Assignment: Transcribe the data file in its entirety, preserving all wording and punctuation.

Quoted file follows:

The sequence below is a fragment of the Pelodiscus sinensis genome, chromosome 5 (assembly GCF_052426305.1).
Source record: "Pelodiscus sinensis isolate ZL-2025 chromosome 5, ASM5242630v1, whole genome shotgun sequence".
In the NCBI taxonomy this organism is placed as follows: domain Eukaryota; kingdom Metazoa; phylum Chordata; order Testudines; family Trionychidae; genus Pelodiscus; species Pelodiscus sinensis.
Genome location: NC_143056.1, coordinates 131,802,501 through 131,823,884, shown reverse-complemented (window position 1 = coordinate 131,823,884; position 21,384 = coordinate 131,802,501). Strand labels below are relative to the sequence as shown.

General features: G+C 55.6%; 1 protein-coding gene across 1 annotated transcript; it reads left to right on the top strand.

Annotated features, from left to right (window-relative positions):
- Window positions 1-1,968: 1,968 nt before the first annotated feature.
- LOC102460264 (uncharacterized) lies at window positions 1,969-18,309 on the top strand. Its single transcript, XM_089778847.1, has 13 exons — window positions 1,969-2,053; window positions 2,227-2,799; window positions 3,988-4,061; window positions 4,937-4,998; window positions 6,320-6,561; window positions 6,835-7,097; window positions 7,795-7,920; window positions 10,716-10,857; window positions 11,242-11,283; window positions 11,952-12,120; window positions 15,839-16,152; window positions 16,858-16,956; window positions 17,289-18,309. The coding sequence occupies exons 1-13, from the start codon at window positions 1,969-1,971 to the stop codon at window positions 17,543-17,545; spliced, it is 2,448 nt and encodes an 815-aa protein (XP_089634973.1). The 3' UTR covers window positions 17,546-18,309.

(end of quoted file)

The sequence below is a fragment of the Pelodiscus sinensis genome, chromosome 5 (assembly GCF_052426305.1).
Source record: "Pelodiscus sinensis isolate ZL-2025 chromosome 5, ASM5242630v1, whole genome shotgun sequence".
In the NCBI taxonomy this organism is placed as follows: domain Eukaryota; kingdom Metazoa; phylum Chordata; order Testudines; family Trionychidae; genus Pelodiscus; species Pelodiscus sinensis.
Genome location: NC_143056.1, coordinates 131,802,501 through 131,823,884, shown reverse-complemented (window position 1 = coordinate 131,823,884; position 21,384 = coordinate 131,802,501). Strand labels below are relative to the sequence as shown.

General features: G+C 55.6%; 1 protein-coding gene across 1 annotated transcript; it reads left to right on the top strand.

Annotated features, from left to right (window-relative positions):
- Window positions 1-1,968: 1,968 nt before the first annotated feature.
- LOC102460264 (uncharacterized) lies at window positions 1,969-18,309 on the top strand. Its single transcript, XM_089778847.1, has 13 exons — window positions 1,969-2,053; window positions 2,227-2,799; window positions 3,988-4,061; window positions 4,937-4,998; window positions 6,320-6,561; window positions 6,835-7,097; window positions 7,795-7,920; window positions 10,716-10,857; window positions 11,242-11,283; window positions 11,952-12,120; window positions 15,839-16,152; window positions 16,858-16,956; window positions 17,289-18,309. The coding sequence occupies exons 1-13, from the start codon at window positions 1,969-1,971 to the stop codon at window positions 17,543-17,545; spliced, it is 2,448 nt and encodes an 815-aa protein (XP_089634973.1). The 3' UTR covers window positions 17,546-18,309.